Sábado’s exposé referred to a proposal that Walker claims Ioniq was asked to compile by the then environment minister Jorge Moreira da Silva.

The story was picked up by a number of other news sources, including the Resident.

The bottom line inferred that Ioniq’s technology was unknown – and therefore open to question – its operation ‘cloaked in secrecy’, and its chairman a former international arms dealer.

As Walker told us: “Yes, we are discreet as the nature of our business demands sensitivity, but to portray our then Chairman as an ‘arms dealer’ was bordering on slanderous. Our Chairman was the former Deputy Chairman of BAE systems, a defence company, and then went onto be Deputy President of Airbus. He does an awful amount for charity and people who have need.

“The worst of it all was we were bound by a confidentiality agreement which we wanted to honour while there was still a chance of doing business with the government,” said Walker.

“We wanted to tell journalists the real story, but we just couldn’t.”

But the confidentiality agreement ‘expired last month’ – hence Ioniq’s decision to ‘finally put the record straight’.

“The stories did not help us at all, and and were slanted by those who managed the leak,” Walker explained. “But far more to the point, the government is now Socialist and may be more interested in empowering itself to benefit the people rather than passing our findings on for others to ‘get rich quick’.

“What’s lacking is what you can call the ‘Mandela mindset’.

“We still have that long, long list of sites where we know there are enormous concentrates of minerals with enormous value.

“We said at the outset that we weren’t prepared to give up information on lead, mercury or uranium, as it doesn’t sit with our motivation – but this still leaves hundreds upon hundreds of millions of dollars worth of minerals under the soil.

“This story doesn’t end here,” said Walker. “I want to see journalists with a conscience start challenging the powers that be to change the status quo to allow communities to benefit from the commercialisation of their own natural resources, not greed-driven multinationals.”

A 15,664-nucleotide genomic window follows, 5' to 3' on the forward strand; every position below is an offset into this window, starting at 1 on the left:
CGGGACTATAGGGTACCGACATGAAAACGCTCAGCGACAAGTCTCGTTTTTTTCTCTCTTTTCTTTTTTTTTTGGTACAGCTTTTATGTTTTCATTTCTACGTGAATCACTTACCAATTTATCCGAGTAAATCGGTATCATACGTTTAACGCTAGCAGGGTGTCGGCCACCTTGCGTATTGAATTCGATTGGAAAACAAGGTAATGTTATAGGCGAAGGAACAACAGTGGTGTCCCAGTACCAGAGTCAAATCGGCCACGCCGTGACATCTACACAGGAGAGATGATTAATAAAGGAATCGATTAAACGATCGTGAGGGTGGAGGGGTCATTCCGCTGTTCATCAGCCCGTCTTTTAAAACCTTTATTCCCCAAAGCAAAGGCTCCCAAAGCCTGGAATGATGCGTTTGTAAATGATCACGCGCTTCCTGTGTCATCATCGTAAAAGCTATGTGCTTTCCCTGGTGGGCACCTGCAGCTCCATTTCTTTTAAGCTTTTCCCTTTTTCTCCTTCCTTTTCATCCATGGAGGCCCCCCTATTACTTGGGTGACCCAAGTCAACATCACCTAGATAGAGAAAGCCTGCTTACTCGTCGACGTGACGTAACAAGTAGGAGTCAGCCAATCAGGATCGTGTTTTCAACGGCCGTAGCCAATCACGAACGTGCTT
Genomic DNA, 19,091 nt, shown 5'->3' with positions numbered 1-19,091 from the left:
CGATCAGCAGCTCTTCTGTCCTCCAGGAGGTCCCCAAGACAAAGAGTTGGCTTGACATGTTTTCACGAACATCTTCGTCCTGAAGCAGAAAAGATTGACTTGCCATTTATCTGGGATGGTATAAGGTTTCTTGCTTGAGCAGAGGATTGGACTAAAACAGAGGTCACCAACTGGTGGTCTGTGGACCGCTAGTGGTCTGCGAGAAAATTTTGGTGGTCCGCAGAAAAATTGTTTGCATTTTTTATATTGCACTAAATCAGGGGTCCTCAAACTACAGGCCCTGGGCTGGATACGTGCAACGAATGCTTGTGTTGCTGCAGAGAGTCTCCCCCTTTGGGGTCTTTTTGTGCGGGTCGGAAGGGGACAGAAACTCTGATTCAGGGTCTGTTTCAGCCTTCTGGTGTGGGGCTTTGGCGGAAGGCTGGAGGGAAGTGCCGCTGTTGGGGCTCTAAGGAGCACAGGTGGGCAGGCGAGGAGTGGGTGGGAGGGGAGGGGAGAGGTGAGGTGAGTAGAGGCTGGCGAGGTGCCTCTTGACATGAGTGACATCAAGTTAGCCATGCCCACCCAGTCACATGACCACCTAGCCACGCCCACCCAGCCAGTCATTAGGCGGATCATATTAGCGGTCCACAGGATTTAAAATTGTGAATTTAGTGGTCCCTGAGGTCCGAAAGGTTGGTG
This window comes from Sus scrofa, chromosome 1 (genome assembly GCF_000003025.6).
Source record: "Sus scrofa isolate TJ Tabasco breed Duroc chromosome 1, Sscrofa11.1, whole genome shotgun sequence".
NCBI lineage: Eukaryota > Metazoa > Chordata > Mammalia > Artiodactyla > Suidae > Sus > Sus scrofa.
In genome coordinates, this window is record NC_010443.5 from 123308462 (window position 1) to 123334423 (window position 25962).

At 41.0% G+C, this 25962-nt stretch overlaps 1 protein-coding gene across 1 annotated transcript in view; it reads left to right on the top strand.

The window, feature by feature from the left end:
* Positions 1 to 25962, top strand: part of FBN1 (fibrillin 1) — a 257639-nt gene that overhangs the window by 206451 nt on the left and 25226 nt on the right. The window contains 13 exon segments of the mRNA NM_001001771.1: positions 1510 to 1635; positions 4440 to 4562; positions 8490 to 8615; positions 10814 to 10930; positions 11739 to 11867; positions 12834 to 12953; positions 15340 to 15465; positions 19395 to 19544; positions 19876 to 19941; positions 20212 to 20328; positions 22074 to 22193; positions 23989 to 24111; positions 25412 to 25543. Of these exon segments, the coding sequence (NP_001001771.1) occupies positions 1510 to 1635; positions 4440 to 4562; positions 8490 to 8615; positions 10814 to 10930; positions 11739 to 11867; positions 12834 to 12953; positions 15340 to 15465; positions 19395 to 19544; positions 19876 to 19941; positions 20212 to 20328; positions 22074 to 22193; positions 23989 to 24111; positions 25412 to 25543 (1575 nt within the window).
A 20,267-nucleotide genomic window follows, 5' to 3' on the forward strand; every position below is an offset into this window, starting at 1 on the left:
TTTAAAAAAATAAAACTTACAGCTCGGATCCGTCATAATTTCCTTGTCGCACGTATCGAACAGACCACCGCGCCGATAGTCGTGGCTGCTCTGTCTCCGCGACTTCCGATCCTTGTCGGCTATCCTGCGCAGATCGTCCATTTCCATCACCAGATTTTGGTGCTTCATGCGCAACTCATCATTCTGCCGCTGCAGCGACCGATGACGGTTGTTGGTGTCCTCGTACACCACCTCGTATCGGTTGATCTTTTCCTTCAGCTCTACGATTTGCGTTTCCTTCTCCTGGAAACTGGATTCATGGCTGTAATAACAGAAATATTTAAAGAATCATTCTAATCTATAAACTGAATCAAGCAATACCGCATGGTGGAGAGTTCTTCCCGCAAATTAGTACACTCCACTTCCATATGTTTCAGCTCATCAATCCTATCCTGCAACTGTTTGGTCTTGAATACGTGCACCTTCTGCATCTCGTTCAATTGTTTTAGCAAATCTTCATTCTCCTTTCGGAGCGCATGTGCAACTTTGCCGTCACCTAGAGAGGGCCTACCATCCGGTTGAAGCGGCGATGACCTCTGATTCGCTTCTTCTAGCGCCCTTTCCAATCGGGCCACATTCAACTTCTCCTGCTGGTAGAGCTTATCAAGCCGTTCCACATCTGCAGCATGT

It’s a ‘game-changing’ stance by a company with game-changing technology, but it has to be set against a reality where communities are constantly challenging exploration of any kind.

What did follow the ‘leak’ of Ioniq’s ‘story’ in December 2015 was the government’s signing of oil and gas concessions – both on- and offshore in the Algarve – to various multinational companies. All the concessions were for areas mentioned in Ioniq’s research.

Intriguingly, anti-campaigners have always pointed out that the terms and conditions of the licences awarded to concessions see the country (more to the point, the people) coming out with “zero benefits”.

By NATASHA DONN [email protected]

How Ioniq’s technology works

Developed over 30 years, Ioniq’s technology essentially draws advanced electro-magnetic data which it harvests from commercial satellite companies.

The data is synthesized and processed in such a way that frequencies are examined instead of the more traditional geological algorithms.

The frequencies are what Walker calls the DNA profile of each resource, and as such ‘infallible’.

But the process is revolutionary in that it is far cheaper than traditional methods and “hugely disruptive” for a multimillion dollar industry.

According to Walker, Ioniq has ‘black boxed’ 4000 frequencies – a number representing resources tested at different depths, temperatures and in different physiological states. For example, the company has over 40 different frequencies for water alone.

In the case of oil, Walker adds that there are over 37 different frequencies, which help indicate volume and quantity prior to extraction.

Photo: Jorge Moreira da Silva, the then minister for the environment, at the time the meetings were held with Ioniq

Photo by: Miguel A. Lopes/Lusa